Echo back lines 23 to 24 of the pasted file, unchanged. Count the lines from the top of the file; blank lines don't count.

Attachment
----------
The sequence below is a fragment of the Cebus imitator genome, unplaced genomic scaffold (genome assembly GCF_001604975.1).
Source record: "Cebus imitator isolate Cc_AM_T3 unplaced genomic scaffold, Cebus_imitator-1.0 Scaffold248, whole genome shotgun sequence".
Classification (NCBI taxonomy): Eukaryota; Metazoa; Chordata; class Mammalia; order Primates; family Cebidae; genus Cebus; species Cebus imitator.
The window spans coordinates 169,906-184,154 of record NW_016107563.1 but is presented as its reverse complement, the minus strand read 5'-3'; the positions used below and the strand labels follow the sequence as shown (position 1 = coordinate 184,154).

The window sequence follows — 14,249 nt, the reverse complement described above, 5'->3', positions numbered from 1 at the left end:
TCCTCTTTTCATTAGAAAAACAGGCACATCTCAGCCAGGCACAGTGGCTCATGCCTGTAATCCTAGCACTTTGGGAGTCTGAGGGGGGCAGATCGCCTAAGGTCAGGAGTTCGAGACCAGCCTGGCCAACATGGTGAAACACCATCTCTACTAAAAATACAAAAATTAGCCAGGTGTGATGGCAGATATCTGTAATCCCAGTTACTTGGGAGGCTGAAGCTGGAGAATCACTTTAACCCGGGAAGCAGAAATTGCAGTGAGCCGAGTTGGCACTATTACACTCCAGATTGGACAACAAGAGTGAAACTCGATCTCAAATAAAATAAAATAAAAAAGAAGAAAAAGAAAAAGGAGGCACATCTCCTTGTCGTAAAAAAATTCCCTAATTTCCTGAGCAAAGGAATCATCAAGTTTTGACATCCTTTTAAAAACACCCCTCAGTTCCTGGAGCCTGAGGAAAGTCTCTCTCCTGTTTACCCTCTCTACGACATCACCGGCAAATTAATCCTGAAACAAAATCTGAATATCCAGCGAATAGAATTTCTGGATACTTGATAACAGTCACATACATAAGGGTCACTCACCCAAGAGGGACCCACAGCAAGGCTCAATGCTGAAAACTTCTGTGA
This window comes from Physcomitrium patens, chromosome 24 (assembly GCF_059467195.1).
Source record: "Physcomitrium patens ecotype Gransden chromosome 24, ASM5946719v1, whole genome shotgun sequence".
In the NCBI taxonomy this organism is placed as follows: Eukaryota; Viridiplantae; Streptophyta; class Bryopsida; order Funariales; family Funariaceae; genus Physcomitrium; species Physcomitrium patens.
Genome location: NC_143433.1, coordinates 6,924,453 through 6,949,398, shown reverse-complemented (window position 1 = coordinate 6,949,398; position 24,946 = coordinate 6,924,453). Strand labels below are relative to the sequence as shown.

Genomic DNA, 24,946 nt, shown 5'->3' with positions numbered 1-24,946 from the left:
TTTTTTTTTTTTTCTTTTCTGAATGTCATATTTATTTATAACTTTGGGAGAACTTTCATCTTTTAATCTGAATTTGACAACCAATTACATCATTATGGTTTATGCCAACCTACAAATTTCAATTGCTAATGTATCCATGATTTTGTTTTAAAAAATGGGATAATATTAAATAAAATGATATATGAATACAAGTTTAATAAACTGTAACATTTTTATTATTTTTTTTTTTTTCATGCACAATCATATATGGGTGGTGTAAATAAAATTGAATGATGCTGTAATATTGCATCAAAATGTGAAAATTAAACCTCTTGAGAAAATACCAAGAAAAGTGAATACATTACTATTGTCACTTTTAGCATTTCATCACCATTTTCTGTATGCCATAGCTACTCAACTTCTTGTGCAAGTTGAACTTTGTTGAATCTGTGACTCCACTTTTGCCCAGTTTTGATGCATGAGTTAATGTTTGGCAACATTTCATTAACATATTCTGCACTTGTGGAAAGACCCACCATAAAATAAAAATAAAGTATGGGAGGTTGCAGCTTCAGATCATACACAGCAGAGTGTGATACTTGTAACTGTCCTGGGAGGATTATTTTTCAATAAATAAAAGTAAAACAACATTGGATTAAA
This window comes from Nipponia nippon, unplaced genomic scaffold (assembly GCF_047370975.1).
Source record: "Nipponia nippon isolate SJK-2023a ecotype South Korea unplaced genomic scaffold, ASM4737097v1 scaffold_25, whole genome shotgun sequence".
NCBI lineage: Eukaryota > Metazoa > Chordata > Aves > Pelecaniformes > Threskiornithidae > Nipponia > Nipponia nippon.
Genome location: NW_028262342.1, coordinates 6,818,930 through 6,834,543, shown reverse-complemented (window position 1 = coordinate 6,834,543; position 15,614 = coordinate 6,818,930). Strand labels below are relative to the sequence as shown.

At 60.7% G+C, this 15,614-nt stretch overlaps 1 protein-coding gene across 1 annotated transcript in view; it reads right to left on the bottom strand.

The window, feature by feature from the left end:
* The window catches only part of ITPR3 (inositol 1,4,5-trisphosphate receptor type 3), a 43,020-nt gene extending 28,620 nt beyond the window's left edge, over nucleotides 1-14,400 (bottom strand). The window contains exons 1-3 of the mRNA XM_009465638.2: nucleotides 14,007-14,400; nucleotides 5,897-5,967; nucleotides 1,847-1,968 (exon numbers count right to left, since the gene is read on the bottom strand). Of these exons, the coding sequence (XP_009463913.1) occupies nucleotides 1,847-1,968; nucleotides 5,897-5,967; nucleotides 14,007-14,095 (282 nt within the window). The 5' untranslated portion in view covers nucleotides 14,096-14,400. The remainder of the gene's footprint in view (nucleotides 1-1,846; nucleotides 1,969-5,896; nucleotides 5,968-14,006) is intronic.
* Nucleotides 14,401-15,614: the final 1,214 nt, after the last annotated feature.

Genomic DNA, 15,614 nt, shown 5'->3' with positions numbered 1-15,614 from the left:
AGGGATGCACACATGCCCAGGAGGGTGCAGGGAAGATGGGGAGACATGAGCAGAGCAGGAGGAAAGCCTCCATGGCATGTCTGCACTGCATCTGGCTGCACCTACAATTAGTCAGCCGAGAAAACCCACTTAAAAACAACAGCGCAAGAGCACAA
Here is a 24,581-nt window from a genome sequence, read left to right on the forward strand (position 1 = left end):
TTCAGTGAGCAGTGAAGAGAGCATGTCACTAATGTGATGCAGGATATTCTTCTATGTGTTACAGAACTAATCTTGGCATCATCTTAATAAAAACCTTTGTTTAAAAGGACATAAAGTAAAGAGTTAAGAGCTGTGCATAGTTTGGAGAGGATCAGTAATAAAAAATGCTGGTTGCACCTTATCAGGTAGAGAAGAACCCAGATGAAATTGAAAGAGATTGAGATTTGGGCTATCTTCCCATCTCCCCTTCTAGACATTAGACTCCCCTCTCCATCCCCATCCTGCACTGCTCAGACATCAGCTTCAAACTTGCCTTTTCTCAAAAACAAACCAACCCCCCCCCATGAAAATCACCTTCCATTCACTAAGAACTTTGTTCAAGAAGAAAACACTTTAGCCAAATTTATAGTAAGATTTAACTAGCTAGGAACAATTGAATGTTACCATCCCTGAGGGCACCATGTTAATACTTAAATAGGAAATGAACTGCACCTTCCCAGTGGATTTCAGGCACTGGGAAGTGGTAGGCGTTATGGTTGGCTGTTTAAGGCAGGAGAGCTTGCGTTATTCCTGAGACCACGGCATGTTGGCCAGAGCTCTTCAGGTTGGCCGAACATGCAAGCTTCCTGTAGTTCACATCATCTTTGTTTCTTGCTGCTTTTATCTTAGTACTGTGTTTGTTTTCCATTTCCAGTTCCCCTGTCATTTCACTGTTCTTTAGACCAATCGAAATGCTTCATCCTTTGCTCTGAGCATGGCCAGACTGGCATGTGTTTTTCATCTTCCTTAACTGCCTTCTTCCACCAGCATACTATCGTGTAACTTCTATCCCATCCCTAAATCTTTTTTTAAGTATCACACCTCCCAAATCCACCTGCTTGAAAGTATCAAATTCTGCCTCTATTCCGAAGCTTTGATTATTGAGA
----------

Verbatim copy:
Here is a 24,581-nt window from a genome sequence, read left to right on the forward strand (position 1 = left end):
TTCAGTGAGCAGTGAAGAGAGCATGTCACTAATGTGATGCAGGATATTCTTCTATGTGTTACAGAACTAATCTTGGCATCATCTTAATAAAAACCTTTGTTTAAAAGGACATAAAGTAAAGAGTTAAGAGCTGTGCATAGTTTGGAGAGGATCAGTAATAAAAAATGCTGGTTGCACCTTATCAGGTAGAGAAGAACCCAGATGAAATTGAAAGAGATTGAGATTTGGGCTATCTTCCCATCTCCCCTTCTAGACATTAGACTCCCCTCTCCATCCCCATCCTGCACTGCTCAGACATCAGCTTCAAACTTGCCTTTTCTCAAAAACAAACCAACCCCCCCCCATGAAAATCACCTTCCATTCACTAAGAACTTTGTTCAAGAAGAAAACACTTTAGCCAAATTTATAGTAAGATTTAACTAGCTAGGAACAATTGAATGTTACCATCCCTGAGGGCACCATGTTAATACTTAAATAGGAAATGAACTGCACCTTCCCAGTGGATTTCAGGCACTGGGAAGTGGTAGGCGTTATGGTTGGCTGTTTAAGGCAGGAGAGCTTGCGTTATTCCTGAGACCACGGCATGTTGGCCAGAGCTCTTCAGGTTGGCCGAACATGCAAGCTTCCTGTAGTTCACATCATCTTTGTTTCTTGCTGCTTTTATCTTAGTACTGTGTTTGTTTTCCATTTCCAGTTCCCCTGTCATTTCACTGTTCTTTAGACCAATCGAAATGCTTCATCCTTTGCTCTGAGCATGGCCAGACTGGCATGTGTTTTTCATCTTCCTTAACTGCCTTCTTCCACCAGCATACTATCGTGTAACTTCTATCCCATCCCTAAATCTTTTTTTAAGTATCACACCTCCCAAATCCACCTGCTTGAAAGTATCAAATTCTGCCTCTATTCCGAAGCTTTGATTATTGAGA